People first settled Australia some 40,000 to 50,000 years ago. Then, in 1788, England established a colony there. These European settlers spread widely. In time, they created the nation of Australia. The European immigration also led to a little-noticed wave in extinctions of Australian mammals. That’s the finding of a new study. One main cause of those extinctions appears to be the introduction of foxes and feral cats, the study concludes.
Worldwide, at least 84 mammal species have gone extinct since the 1500s. The new study finds that four out of every 10 of those extinct mammals had called Australia home. Every 10 years since the 1840s, the continent has lost one or two of its mammals.
The loss of Australian mammals went “largely unnoticed until recently,” says John Woinarski. He is a conservation biologist at Charles Darwin University in Darwin, Australia. He also led the new study, which appears February 9 in the Proceedings of the National Academy of Sciences. There are “a few conspicuous exceptions,” he says — such as the thylacine, also known as the Tasmanian tiger. But, he notes, “most of the now extinct mammals were inconspicuous, shy, nocturnal, small and lived remote from most human population centers.”
Cats and foxes are prime suspects for the disappearing mammals for several reasons. First: Consider the timing and regions affected. The English first settled in eastern Australia. A half-century later, mammal losses began near there. Those losses spread to central Australia in the 1890s. Decades later, mammal extinctions extended into northern Australia. These disappearances match the timing of the spread of two species that are not native to the continent: the cat (Felis catus) and the red fox (Vulpes vulpes).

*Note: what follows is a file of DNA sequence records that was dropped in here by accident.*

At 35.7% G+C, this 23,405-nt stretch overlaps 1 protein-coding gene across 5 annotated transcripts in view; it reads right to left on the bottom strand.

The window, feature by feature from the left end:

Seven once-common species that disappeared from Australia still survive on neighboring islands. And neither cats nor foxes have ever lived on these islands.
Consider also the size of Australia’s disappearing mammals. Elsewhere in the world, large mammals have been the ones most likely to go extinct. But in Australia, vulnerable animals have weighed a mere 35 grams to 5.5 kilograms (1.2 ounces to 12 pounds). That’s the perfect size meal for a cat or fox.
Woinarski points to several more reasons that Australia’s mammals have been vulnerable. Scientists refer to members of the cat family as felids (FEE-lidz). Members of the dog family are canids (KAY-nidz). “Almost all other continents have a wide range of native felid and canid species,” he observes. So animals in these places had “some 'pre-adaptation' to predators such as cats and foxes,” he notes. But Australia’s ecosystems evolved without cats. Dingos, a canid species, have lived on the continent only for some 4,000 years.